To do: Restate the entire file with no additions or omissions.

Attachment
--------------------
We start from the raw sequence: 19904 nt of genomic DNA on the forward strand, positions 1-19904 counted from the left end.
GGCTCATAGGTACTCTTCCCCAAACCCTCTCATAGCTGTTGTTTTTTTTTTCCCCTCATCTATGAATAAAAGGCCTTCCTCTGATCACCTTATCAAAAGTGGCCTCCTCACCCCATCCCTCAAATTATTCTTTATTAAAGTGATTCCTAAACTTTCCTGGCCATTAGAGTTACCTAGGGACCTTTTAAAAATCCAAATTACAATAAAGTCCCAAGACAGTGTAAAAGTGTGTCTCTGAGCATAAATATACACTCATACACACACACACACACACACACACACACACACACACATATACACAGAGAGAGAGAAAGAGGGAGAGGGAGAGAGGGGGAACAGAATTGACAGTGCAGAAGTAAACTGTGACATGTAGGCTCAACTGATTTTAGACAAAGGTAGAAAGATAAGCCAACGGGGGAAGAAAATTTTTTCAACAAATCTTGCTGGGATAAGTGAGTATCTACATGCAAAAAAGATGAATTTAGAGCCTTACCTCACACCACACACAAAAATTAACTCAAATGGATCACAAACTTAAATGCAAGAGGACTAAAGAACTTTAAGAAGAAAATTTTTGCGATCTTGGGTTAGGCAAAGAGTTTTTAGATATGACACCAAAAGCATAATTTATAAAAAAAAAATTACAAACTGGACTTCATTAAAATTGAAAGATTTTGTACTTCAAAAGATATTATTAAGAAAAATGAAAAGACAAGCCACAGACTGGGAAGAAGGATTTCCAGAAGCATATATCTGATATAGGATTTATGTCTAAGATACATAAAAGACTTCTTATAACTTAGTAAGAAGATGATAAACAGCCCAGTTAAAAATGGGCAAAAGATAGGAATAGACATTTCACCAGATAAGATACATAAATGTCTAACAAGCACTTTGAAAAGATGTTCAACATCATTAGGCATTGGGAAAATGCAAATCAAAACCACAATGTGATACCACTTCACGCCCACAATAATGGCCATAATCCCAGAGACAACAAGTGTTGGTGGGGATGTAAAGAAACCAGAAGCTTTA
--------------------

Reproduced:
We start from the raw sequence: 19904 nt of genomic DNA on the forward strand, positions 1-19904 counted from the left end.
GGCTCATAGGTACTCTTCCCCAAACCCTCTCATAGCTGTTGTTTTTTTTTTCCCCTCATCTATGAATAAAAGGCCTTCCTCTGATCACCTTATCAAAAGTGGCCTCCTCACCCCATCCCTCAAATTATTCTTTATTAAAGTGATTCCTAAACTTTCCTGGCCATTAGAGTTACCTAGGGACCTTTTAAAAATCCAAATTACAATAAAGTCCCAAGACAGTGTAAAAGTGTGTCTCTGAGCATAAATATACACTCATACACACACACACACACACACACACACACACACACACATATACACAGAGAGAGAGAAAGAGGGAGAGGGAGAGAGGGGGAACAGAATTGACAGTGCAGAAGTAAACTGTGACATGTAGGCTCAACTGATTTTAGACAAAGGTAGAAAGATAAGCCAACGGGGGAAGAAAATTTTTTCAACAAATCTTGCTGGGATAAGTGAGTATCTACATGCAAAAAAGATGAATTTAGAGCCTTACCTCACACCACACACAAAAATTAACTCAAATGGATCACAAACTTAAATGCAAGAGGACTAAAGAACTTTAAGAAGAAAATTTTTGCGATCTTGGGTTAGGCAAAGAGTTTTTAGATATGACACCAAAAGCATAATTTATAAAAAAAAAATTACAAACTGGACTTCATTAAAATTGAAAGATTTTGTACTTCAAAAGATATTATTAAGAAAAATGAAAAGACAAGCCACAGACTGGGAAGAAGGATTTCCAGAAGCATATATCTGATATAGGATTTATGTCTAAGATACATAAAAGACTTCTTATAACTTAGTAAGAAGATGATAAACAGCCCAGTTAAAAATGGGCAAAAGATAGGAATAGACATTTCACCAGATAAGATACATAAATGTCTAACAAGCACTTTGAAAAGATGTTCAACATCATTAGGCATTGGGAAAATGCAAATCAAAACCACAATGTGATACCACTTCACGCCCACAATAATGGCCATAATCCCAGAGACAACAAGTGTTGGTGGGGATGTAAAGAAACCAGAAGCTTTA